Rabbits eat quite alot and should have specially prepared rabbit food as it gives them the nutrition they need and provides the different textures they need for healthy teeth. I have tried various different rabbit foods but currently Snuffles eats 2 bowls of 'bunny brunch' a day - one in the morning and one in the evening. Rabbits should always have fresh water available and its best to change the water daily.
It is also important to give rabbits fresh fruit and veg. Ideal foods are carrot, tomatoes, orange, banana, grass etc. You should not give rabbits too much lettuce as it can make them poorly and they should not be given human breakfast cereals or chocolate as it can poison them.
Hutches and Runs
Rabbits need a warm, clean space to sleep and live, and a large hutch is ideal as long as it has clean fresh hay and is cleaned out regularly. Many people still use sawdust in their rabbits hutches but there are increased concerns that it could be dangerous for the bunny so i line the hutch with newspaper which soaks up the urine and then put plently of fresh hay on top and then fill the bedroom compartment with hay so that my bunny can create a little bed.
Rabbits also need plenty of exercise so a large spacious run is necessary so the bunny can run around safely outside. I made a run for Snuffles (im very proud!!) out of long beams of wood and chicken wire. The run should have secure lids to prevent cats etc getting in and if your bunny is prone to digging attach chicken wire to the bottom of the run so that your bunny cant escape!!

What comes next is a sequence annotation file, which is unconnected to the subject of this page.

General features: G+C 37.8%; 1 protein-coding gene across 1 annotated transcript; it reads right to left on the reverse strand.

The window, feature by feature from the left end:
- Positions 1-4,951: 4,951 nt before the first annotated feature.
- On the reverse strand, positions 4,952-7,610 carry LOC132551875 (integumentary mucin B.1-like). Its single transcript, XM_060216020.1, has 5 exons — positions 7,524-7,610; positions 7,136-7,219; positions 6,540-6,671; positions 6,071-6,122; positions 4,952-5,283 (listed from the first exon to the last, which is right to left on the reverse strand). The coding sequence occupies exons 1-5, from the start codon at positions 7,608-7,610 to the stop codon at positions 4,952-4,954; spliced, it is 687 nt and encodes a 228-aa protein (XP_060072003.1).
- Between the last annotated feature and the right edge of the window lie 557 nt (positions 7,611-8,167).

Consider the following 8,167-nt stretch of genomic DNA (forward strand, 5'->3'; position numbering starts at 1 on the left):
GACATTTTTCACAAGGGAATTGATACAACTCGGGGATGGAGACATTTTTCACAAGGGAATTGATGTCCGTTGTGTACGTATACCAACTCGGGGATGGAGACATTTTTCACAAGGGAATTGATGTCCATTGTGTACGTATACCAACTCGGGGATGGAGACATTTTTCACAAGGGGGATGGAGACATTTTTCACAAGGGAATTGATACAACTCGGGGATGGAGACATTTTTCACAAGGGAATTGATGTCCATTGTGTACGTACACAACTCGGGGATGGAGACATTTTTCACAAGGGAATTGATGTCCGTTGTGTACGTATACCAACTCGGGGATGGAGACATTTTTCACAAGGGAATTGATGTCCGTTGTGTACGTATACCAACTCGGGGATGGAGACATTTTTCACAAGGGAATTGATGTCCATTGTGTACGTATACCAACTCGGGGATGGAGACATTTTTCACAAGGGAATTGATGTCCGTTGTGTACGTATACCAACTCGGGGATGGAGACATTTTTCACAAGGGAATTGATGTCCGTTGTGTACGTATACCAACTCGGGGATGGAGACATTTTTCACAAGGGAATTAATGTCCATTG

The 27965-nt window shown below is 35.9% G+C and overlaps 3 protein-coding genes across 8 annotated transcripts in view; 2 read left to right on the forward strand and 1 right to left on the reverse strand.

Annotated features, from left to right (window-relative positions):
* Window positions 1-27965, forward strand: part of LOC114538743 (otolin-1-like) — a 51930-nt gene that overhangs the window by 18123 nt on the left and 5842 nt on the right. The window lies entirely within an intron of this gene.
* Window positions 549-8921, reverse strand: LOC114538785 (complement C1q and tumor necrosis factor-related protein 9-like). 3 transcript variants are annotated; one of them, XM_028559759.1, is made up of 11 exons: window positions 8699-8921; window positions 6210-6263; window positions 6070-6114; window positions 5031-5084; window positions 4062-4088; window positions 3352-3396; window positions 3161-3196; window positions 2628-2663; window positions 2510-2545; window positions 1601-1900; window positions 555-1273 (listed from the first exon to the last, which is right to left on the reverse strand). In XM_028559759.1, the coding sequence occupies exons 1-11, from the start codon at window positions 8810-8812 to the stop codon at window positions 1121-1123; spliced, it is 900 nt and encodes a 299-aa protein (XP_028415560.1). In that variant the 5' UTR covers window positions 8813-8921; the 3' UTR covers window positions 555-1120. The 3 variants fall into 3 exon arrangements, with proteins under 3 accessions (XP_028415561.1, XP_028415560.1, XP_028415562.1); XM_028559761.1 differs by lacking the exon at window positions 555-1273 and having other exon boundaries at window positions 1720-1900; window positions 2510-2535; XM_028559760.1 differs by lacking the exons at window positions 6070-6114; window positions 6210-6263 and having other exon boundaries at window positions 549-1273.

Rabbits like to nibble on grass but eating too much can make them poorly so i often move the run onto the concrete for a while so that he can wear his claws down a bit. The run should contain some form of shelter incase your bunny gets scared or cold and it is a good idea to put in some toys.
Rabbits are very playful creatures and love to investigate things. You can by colourful toys such as rattle balls in most pet shops which are designed specially for rabbits. It is very important to provide mental stimulation for your bunny or it will get bored. Snuffles loves playing with boxes, pushing them around, jumping in and on them and chewing on them etc. Rabbits also like to knaw which helps keep their teeth healthy but many woods can be poisonous to bunnies so apple tree wood is the best option.